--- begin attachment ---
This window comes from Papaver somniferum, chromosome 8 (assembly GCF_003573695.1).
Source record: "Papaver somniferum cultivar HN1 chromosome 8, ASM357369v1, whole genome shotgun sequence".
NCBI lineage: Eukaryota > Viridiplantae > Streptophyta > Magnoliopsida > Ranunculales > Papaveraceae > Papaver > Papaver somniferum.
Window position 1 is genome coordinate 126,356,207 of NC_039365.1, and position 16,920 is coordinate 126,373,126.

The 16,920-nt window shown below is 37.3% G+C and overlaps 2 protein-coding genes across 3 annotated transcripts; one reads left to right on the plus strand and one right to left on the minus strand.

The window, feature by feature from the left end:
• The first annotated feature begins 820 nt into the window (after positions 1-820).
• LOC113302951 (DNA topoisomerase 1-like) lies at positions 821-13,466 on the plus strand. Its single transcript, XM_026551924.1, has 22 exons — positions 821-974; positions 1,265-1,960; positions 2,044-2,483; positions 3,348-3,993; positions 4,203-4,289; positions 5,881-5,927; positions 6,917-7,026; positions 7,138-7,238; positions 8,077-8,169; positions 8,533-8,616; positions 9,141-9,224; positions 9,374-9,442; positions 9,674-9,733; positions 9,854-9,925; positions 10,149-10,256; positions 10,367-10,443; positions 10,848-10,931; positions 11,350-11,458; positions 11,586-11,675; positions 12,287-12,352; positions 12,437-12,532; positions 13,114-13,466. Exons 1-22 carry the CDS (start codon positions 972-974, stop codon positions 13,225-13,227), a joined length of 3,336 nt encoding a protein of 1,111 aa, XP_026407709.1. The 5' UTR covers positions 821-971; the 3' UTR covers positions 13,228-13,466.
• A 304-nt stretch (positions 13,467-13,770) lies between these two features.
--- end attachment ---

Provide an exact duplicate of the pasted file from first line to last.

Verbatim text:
This window comes from Papaver somniferum, chromosome 8 (assembly GCF_003573695.1).
Source record: "Papaver somniferum cultivar HN1 chromosome 8, ASM357369v1, whole genome shotgun sequence".
NCBI lineage: Eukaryota > Viridiplantae > Streptophyta > Magnoliopsida > Ranunculales > Papaveraceae > Papaver > Papaver somniferum.
Window position 1 is genome coordinate 126,356,207 of NC_039365.1, and position 16,920 is coordinate 126,373,126.

The 16,920-nt window shown below is 37.3% G+C and overlaps 2 protein-coding genes across 3 annotated transcripts; one reads left to right on the plus strand and one right to left on the minus strand.

The window, feature by feature from the left end:
• The first annotated feature begins 820 nt into the window (after positions 1-820).
• LOC113302951 (DNA topoisomerase 1-like) lies at positions 821-13,466 on the plus strand. Its single transcript, XM_026551924.1, has 22 exons — positions 821-974; positions 1,265-1,960; positions 2,044-2,483; positions 3,348-3,993; positions 4,203-4,289; positions 5,881-5,927; positions 6,917-7,026; positions 7,138-7,238; positions 8,077-8,169; positions 8,533-8,616; positions 9,141-9,224; positions 9,374-9,442; positions 9,674-9,733; positions 9,854-9,925; positions 10,149-10,256; positions 10,367-10,443; positions 10,848-10,931; positions 11,350-11,458; positions 11,586-11,675; positions 12,287-12,352; positions 12,437-12,532; positions 13,114-13,466. Exons 1-22 carry the CDS (start codon positions 972-974, stop codon positions 13,225-13,227), a joined length of 3,336 nt encoding a protein of 1,111 aa, XP_026407709.1. The 5' UTR covers positions 821-971; the 3' UTR covers positions 13,228-13,466.
• A 304-nt stretch (positions 13,467-13,770) lies between these two features.